Continuing with our exploration of digital solutions, we will be publishing a compilation of practice examples of digital solutions identified through the international literature. This is an opportunity to showcase some of the digital solutions and platforms being used internationally to assess CVD risk.
Cardiovascular Disease Prevention Programme data packs
The National Cardiovascular Intelligence Network (NCVIN) at PHE will soon be releasing the latest iteration of their Cardiovascular Disease (CVD) Prevention Programme data packs. This fourth version is designed to provide up to date information to help meet the National CVD Prevention ambitions published in 2019. The packs include the latest Quality Outcomes Framework (QOF) data including the new measures for hypertension. In addition to showing the variation in the detection and treatment of hypertension and atrial fibrillation included in previous versions, the new packs have been significantly expanded to include a number of other risk factors for cardiovascular disease. Data on NHS Health Checks are now displayed alongside behavioural risk factors and data on inequalities. The slides display General Practice level data and can be used by local areas to prioritise prevention efforts across Clinical Commissioning Groups and Strategic Transformation Partnerships/Integrated Care System footprints. The packs will be available on PHE fingertips at the beginning of March.
Our Future Health
At the very end of 2020, after extensive stakeholder and public engagement, the Accelerating Detection of Disease programme was renamed: Our Future Health (OFH). As a reminder of the purpose, OFH will be the UK’s largest ever health research programme, designed to enable the discovery and testing of more effective approaches to prevention, earlier detection and treatment of diseases. It will collect and link multiple sources of health and health-relevant information, including genetic data, across a cohort of 5 million people that truly reflects the UK population. This will create a world-leading resource for academic and commercial researchers to undertake discovery research on early indicators of disease, plus the opportunity to re-contact participants on a risk-stratified basis for secondary studies.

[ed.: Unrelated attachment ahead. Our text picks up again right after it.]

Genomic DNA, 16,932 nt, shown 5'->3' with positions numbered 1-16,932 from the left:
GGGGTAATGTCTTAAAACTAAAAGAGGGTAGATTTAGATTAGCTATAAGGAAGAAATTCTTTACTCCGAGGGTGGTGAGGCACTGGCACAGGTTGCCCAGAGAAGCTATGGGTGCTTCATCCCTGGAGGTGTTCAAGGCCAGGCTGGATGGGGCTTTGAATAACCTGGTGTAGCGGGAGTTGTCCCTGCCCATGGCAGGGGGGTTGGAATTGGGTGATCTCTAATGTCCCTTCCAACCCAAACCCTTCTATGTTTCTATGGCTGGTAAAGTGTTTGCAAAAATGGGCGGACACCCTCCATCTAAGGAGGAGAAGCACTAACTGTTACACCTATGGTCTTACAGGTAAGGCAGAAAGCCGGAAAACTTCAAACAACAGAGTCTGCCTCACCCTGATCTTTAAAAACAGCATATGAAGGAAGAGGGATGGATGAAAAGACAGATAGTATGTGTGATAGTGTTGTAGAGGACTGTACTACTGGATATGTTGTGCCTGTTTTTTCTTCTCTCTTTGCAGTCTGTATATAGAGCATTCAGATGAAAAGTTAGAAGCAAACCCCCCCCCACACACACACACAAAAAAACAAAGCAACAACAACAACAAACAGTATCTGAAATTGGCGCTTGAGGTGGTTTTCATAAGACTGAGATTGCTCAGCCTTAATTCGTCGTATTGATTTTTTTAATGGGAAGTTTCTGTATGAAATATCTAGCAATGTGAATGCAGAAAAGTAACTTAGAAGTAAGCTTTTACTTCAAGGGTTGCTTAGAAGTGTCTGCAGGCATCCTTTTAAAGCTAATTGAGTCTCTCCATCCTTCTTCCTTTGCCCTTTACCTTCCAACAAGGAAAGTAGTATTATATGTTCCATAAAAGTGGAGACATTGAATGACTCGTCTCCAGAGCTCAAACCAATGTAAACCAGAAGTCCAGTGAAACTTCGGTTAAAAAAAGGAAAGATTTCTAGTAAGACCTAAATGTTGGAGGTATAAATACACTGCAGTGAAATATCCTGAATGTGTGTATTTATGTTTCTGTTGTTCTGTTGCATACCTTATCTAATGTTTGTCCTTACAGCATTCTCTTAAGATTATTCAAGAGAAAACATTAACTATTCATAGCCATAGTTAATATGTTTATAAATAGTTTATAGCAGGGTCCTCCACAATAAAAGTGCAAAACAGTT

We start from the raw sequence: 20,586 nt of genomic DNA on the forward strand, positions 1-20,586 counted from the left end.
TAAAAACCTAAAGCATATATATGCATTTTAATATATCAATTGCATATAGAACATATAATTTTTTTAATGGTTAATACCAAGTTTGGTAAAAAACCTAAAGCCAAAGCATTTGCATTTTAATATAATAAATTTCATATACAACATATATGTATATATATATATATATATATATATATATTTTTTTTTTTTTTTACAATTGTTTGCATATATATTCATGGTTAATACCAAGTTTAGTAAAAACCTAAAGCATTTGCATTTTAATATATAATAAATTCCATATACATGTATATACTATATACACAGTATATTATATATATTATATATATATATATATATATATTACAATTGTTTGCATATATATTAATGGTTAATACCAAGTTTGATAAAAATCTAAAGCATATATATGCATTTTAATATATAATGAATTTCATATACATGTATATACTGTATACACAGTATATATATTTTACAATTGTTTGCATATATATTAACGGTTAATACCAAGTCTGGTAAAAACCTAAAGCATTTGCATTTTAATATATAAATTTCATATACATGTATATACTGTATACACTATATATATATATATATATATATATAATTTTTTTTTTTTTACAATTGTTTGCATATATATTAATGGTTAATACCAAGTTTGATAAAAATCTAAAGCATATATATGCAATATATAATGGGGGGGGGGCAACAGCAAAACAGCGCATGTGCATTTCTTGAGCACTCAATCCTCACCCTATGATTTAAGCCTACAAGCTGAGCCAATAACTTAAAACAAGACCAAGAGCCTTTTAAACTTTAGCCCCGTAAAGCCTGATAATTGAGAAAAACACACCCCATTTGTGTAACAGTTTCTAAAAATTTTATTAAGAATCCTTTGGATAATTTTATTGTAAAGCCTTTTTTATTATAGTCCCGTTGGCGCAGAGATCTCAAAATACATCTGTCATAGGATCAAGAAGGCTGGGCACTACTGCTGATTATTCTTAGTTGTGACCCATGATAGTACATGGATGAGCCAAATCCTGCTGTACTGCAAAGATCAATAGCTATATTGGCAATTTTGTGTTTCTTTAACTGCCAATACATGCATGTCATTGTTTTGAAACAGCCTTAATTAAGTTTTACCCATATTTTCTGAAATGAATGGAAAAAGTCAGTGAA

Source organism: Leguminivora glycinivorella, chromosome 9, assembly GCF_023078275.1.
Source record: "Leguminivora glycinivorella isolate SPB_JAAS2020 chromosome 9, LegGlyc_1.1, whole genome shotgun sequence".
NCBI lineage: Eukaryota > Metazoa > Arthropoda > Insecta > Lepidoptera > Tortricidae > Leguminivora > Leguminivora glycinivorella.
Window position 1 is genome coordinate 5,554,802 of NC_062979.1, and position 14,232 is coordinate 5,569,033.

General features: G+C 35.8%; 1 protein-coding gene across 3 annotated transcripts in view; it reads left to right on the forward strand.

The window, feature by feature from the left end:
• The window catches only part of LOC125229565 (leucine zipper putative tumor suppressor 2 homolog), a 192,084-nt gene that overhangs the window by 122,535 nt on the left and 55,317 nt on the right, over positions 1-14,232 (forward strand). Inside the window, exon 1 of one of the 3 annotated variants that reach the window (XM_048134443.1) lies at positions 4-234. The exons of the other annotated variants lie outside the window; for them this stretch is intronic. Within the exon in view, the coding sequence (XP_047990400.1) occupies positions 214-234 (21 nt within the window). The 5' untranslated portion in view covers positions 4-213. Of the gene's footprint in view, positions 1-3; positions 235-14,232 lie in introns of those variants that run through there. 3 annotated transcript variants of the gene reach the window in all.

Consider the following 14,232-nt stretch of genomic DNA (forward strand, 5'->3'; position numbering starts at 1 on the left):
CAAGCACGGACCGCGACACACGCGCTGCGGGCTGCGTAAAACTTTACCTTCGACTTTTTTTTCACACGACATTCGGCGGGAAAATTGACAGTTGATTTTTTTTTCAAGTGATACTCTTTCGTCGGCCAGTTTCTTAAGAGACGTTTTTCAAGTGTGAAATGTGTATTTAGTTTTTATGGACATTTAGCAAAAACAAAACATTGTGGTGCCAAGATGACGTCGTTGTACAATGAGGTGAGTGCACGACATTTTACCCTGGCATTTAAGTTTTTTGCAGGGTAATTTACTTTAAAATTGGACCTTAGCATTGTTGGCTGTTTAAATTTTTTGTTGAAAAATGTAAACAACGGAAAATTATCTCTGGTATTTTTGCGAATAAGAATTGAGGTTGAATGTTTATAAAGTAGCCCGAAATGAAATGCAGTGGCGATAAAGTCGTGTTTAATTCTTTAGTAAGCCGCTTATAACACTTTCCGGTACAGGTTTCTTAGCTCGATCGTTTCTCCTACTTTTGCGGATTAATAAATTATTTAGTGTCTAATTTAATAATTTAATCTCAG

Over the course of 2020 many NHS Health Check commissioners and providers volunteered to participate in a pilot project to test the delivery of OFH through the NHS Health Check, which was due to begin in Spring 2021. However, because of the ongoing COVID-19 restrictions across the country and the vaccine roll-out, it is now expected that there will be a delay of between 3 to 6 months on the delivery of the pilots. OFH remain committed to working in partnership with primary care and alongside NHS Health Checks. Do reach out to Claire Levermore at Claire.firstname.lastname@example.org if you would like to discuss plans and options for future involvement or if you have any questions.
Cardiovascular Disease (CVD) Prevention Webinar Series
You can subscribe to our webinar mailing list here. Upcoming webinars include:
- Alcohol consumption and physical activity measurements in NHS Health Checks - 11 March 2021, 11:30 – 12:30. For more information and to book a space click here
- Identification of digital products capable of delivering an NHS Health Check – 24 March 2021, 12:00 – 13:00. For more information and to book a space click here
Please note webinar times are subject to change.
You can find the presentations and videos for past webinars here.